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Reed Krakoff is launching his eponymous brand with a major statement — an 1,800-square-foot flagship store at 831 Madison Avenue.

John Aquino

Reed Krakoff is launching his eponymous brand with a major statement — an 1,800-square-foot flagship store at 831 Madison Avenue.

John Aquino

A Mattia Bonetti table graces the ready-to-wear area.

John Aquino

NEW YORK — Meet Reed at retail.

This story first appeared in the September 7, 2010 issue of WWD. Subscribe Today.

Reed Krakoff is launching his eponymous brand with a major statement — an 1,800-square-foot flagship at 831 Madison Avenue here, just north of 69th Street and across the street from upscale luxury and fashion houses such as Cartier, Gucci and Chloé.

Today, Krakoff officially will open the doors to the boutique, and from the interior to the merchandise, shoppers will be served the brand’s DNA in a clear, succinct manner. The store offers his complete launch collection, from the utilitarian sportswear he presented during New York Fashion Week in February to his luxury leather handbags and shoes, his graphic wood and silver jewelry, the oversize sunglasses and the Swiss-made watches.

It’s not every day a designer can afford to launch a brand with a complete collection of sportswear and accessories as well as retail units in some of the world’s toniest neighborhoods, but Krakoff isn’t your typical fashion newcomer. He is also president and executive creative director of Coach, which owns the Reed Krakoff brand and is funding its growth.

In the past, Krakoff has described his role at Coach as a brand architect, which becomes clear when he discusses his new boutique, which presents a holistic vision of the brand.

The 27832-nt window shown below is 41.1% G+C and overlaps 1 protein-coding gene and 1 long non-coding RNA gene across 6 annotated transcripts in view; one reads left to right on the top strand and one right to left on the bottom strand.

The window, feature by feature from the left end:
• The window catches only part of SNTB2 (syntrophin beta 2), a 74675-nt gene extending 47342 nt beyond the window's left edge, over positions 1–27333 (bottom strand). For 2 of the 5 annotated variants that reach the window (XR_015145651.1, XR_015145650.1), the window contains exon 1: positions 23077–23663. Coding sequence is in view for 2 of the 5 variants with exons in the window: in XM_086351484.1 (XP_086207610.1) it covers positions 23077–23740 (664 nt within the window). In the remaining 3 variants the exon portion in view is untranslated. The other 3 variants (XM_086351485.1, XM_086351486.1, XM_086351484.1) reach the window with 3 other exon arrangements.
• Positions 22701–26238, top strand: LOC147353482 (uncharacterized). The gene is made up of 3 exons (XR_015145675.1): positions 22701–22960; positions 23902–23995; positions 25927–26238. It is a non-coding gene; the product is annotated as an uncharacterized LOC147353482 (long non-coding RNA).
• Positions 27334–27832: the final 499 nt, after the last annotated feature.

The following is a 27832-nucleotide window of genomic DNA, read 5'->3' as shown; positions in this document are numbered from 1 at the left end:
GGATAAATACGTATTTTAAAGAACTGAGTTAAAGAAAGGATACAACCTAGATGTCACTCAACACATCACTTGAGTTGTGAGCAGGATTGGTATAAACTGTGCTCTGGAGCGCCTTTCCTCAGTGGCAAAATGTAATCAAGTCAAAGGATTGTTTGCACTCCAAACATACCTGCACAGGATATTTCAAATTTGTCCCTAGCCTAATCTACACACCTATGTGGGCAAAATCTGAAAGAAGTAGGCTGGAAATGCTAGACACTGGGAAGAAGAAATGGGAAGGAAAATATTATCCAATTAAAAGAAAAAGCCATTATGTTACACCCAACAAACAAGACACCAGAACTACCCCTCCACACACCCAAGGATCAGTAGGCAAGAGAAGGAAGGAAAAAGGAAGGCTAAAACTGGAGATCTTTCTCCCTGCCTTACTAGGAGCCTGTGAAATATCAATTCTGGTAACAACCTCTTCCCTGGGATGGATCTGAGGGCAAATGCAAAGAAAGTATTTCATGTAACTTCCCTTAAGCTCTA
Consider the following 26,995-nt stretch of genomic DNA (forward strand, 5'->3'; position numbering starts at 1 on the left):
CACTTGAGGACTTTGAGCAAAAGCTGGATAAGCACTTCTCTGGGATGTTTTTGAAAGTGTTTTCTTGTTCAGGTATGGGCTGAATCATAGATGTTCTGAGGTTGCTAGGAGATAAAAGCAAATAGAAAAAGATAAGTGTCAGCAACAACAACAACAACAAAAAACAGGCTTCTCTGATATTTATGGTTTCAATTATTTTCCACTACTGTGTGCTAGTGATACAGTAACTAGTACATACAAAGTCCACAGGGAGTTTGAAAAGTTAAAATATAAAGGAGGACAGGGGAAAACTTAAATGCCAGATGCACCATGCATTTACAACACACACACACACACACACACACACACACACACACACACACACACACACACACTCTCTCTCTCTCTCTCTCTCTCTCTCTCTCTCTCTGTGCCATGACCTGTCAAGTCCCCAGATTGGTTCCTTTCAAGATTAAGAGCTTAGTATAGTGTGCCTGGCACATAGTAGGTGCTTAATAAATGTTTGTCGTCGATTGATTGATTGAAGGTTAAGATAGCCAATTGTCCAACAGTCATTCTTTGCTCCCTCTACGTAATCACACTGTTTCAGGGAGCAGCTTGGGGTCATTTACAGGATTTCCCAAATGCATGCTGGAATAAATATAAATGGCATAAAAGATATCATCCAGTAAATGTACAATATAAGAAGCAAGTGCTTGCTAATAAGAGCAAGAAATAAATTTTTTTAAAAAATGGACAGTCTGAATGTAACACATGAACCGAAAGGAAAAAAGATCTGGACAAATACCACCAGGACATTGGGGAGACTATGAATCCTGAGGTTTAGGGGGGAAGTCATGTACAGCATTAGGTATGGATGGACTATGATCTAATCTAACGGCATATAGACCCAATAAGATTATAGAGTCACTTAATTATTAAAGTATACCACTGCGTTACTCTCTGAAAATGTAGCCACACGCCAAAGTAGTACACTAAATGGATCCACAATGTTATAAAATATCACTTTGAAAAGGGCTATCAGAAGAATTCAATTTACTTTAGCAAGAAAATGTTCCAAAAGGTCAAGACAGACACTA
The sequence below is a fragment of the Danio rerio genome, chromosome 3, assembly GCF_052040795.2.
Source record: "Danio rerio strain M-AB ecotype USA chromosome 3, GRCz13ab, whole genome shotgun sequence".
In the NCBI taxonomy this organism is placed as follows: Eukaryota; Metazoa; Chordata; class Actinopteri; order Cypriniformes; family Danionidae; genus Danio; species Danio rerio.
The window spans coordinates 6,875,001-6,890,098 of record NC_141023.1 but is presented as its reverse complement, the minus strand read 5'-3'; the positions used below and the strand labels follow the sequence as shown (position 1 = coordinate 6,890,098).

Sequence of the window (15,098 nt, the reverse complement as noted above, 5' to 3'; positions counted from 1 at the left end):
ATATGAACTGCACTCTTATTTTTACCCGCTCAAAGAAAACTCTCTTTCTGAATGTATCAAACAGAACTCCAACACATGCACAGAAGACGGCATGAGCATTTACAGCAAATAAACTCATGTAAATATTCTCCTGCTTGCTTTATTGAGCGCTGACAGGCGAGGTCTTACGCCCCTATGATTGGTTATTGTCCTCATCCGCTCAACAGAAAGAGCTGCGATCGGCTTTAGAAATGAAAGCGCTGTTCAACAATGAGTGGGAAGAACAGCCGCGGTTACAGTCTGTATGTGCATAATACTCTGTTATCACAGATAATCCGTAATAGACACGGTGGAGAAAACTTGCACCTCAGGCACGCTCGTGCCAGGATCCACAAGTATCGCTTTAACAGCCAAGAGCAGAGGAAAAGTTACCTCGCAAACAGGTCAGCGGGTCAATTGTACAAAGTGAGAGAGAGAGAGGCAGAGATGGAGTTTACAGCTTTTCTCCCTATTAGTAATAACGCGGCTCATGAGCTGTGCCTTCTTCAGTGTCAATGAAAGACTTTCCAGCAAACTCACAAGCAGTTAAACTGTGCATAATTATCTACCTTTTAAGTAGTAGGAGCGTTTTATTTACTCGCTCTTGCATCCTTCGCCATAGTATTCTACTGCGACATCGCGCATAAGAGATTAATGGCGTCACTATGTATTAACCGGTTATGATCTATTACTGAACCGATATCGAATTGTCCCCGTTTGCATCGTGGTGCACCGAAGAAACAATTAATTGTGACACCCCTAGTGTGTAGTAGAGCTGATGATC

“Particularly in the early years, it’s important to control the brand and its message,” Krakoff said. “With the Internet and the constant flow of information, you need to be able to control your destiny and brand imagery, and to be able to try out different things and learn from the experience.”

On an exclusive walk-through on Friday, Krakoff explained he was striving for a balance between architectural elements and a warm sensuality that will make shoppers feel comfortable enough to want to spend time in the store. While Krakoff has an affinity for architecture and industrial design, he deliberately steered away from making it the dominant aspect of the 1,500-square-foot selling space. “Often, stores can be too much about the design, or they can be too residential that it can seem mundane,” he said.

The Prada-owned Miu Miu once occupied this space, but there are no remnants of its previous incarnation. Krakoff worked on the store concept with his wife, Delphine, resulting in a modernist retail environment loosely reminiscent of Le Corbusier’s work.

 

 

 

The designer had the space’s low mezzanine floor removed to open up the space and give it an industrial feel with 15-foot-high ceilings. Structural columns were encased in walls to not distract from the overall design.